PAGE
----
film / tv / politics / social media / lists / web / celeb / pajiba love / misc / about / cbr
film / tv / politics / web / celeb


I Skipped the Part About Love: Why Carey Mulligan Really Needs to Make a Happy Movie

By Cindy Davis | Lists | February 23, 2012 |

By Cindy Davis | Lists | February 23, 2012 |

So, Shame finally darkened my doorstep showed up at an area theater and I knew it would probably only last a week, so I quickly ran out to see Fassbender’s giant schlong it. Sitting in a darkened theater in the late afternoon and knowing a little something about the film’s subject matter, I felt kind of ashamed, myself—and with good reason (mega-porn!). But I’m not here to review the film; Joanna already did a fine job of that. I’m here to rag on Carey Mulligan question why Carey Mulligan can’t seem to find any happiness on film. As I sat munching away on some overly salty popcorn and my pocket stash of dark chocolate Raisinets, poor Miss Mulligan dragged all five of us through the most depressing rendition of New York, New York I’ve ever heard. By the end of the movie, I couldn’t blame her character for what she’d done—we all sort of wanted to do it, ourselves. I walked out into the night air, relieved to be free of Sissy and Brandon’s darkness and mulled over whether I’d ever seen Carey Mulligan play happy. Even when she has seemingly had a moment of film happiness, by the end of the story, someone or other has crushed it.

Come on now, you little dimpled, pixie minx, let’s take a look at what you’ve been up to and why you need to make a violently happy movie.

*Warning: Massive Spoilers Ahead.

5. Jenny in An Education

Sixteen year old Jenny longs for her life to be more interesting and falls head over heels in love with worldly (older) David who wines and dines her, charms her parents and proposes marriage. Only one problem stands in their way…oops, he’s already married! Hey, that is an education.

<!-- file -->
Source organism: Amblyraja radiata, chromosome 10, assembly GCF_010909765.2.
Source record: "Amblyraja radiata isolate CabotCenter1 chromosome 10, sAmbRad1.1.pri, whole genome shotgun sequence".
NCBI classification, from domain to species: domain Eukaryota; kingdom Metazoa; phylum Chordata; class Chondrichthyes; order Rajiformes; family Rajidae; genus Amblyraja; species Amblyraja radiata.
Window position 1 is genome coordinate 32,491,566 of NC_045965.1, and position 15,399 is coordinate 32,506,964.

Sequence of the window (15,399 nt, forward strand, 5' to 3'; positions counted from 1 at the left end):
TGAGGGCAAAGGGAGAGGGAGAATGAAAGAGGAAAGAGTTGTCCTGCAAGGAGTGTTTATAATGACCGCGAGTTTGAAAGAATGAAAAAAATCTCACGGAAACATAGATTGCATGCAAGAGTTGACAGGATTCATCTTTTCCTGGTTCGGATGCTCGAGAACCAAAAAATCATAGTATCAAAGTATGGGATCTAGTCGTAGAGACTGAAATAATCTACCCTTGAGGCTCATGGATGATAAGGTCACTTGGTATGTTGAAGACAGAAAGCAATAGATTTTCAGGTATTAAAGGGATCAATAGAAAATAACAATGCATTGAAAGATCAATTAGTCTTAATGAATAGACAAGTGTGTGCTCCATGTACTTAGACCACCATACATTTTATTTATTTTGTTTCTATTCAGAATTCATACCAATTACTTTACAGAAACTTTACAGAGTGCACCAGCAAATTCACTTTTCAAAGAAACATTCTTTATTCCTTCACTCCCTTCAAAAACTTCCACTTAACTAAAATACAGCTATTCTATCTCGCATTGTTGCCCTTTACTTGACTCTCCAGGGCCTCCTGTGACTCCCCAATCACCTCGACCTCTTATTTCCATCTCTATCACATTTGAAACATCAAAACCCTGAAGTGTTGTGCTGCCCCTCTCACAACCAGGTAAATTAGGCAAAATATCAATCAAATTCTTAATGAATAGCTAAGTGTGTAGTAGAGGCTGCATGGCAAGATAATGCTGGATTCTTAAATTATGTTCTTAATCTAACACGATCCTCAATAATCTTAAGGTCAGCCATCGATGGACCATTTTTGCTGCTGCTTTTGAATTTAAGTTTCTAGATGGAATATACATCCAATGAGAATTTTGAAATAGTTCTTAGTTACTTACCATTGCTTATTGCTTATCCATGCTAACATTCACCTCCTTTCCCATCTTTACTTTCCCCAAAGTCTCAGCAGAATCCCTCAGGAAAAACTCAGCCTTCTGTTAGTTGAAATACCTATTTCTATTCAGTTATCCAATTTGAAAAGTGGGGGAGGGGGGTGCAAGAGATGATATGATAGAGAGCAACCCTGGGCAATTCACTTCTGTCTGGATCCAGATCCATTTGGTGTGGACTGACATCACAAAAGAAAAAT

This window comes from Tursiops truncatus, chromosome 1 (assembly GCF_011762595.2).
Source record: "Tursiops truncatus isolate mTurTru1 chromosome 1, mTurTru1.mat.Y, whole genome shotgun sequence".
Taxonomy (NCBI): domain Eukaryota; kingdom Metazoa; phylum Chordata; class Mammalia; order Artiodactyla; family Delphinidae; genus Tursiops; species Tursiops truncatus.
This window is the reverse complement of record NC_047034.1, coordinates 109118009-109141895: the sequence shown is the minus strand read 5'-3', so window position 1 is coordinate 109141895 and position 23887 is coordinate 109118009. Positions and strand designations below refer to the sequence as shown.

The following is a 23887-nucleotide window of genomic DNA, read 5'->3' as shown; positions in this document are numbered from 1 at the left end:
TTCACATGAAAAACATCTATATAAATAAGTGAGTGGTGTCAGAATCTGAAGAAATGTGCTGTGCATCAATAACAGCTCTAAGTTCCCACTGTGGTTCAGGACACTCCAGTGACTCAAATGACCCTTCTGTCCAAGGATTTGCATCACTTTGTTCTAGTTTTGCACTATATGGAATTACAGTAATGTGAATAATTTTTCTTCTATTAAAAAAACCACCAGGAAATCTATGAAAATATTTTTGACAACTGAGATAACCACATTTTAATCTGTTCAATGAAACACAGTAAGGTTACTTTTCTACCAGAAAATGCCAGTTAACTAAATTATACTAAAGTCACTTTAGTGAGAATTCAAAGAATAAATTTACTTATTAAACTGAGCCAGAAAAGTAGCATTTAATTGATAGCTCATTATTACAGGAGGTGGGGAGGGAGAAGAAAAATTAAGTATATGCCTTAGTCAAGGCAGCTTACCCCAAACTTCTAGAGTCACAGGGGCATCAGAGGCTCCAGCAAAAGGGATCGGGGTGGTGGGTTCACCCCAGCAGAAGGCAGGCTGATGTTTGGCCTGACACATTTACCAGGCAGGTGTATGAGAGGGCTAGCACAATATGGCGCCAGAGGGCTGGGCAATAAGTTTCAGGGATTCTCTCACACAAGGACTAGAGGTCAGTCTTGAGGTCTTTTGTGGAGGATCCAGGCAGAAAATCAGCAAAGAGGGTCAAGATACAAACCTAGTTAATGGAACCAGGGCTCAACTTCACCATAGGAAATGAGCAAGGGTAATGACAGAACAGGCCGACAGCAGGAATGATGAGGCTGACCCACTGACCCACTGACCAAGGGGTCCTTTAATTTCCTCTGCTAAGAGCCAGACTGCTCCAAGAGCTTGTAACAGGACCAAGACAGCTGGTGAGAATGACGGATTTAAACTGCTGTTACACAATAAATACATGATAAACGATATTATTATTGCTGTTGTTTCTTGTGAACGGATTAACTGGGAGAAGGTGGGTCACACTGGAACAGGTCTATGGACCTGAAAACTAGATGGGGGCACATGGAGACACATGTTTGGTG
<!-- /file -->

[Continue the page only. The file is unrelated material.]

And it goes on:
4. Kathy in Never Let Me Go.

Kathy and her two best friends spend much of their youth in a love triangle; the best friends have an affair that breaks Kathy’s heart. When finally she gets a chance to be with the sniveling, little asswipe it doesn’t matter anyway, because they are part of a group of clones created only to be organ donors. Everyone dies. Fun times!

3. Irene in Drive

Irene is married and has a son, but her husband is in jail. While he’s away, she falls in love with Baby Goose—but he hasn’t got time for love, so all she ever gets is a kiss before he drives away. Oh, and her husband gets killed. The end.

2. Sissy in Shame

How Are You for Money?
Shame at

Sissy has no real job, no place to live, a brother who (rightfully) considers her a burden and nothing much to live for. She does what she has to to get attention, including cutting herself over and over and over. At the end of the film, she cuts herself again.

1. Daisy in The Great Gatsby.


Yes, in the upcoming Baz Luhrmann adaptation, Mulligan will play the unhappy wife of Tom Buchanan (also unhappy and cheating), again involved in a miserable (but beautiful) love triangle.

Okay honey, we get it. You wanted to show us your depth and didn’t want to get typecast as a perky, romantic comedy actress. As someone who loves dark, twisted characters, good on you and all that—but now it’s time to lighten up a little. Give yourself one happy film. Maybe snap that Baby Goose back up and pop out a kid or two or run off to the Caribbean and raise a family of otters. Do a goddamned cartoon, will you? Even Kate Winslet knows how to give the sad a rest once in a while.

Cindy Davis is way up high, high.

Whip Out Your Wands, J.K. Rowling To Write Something For The "Adult" Crowd | When "Smash" Is the Opposite of a Smash: Helping Out NBC's New Drama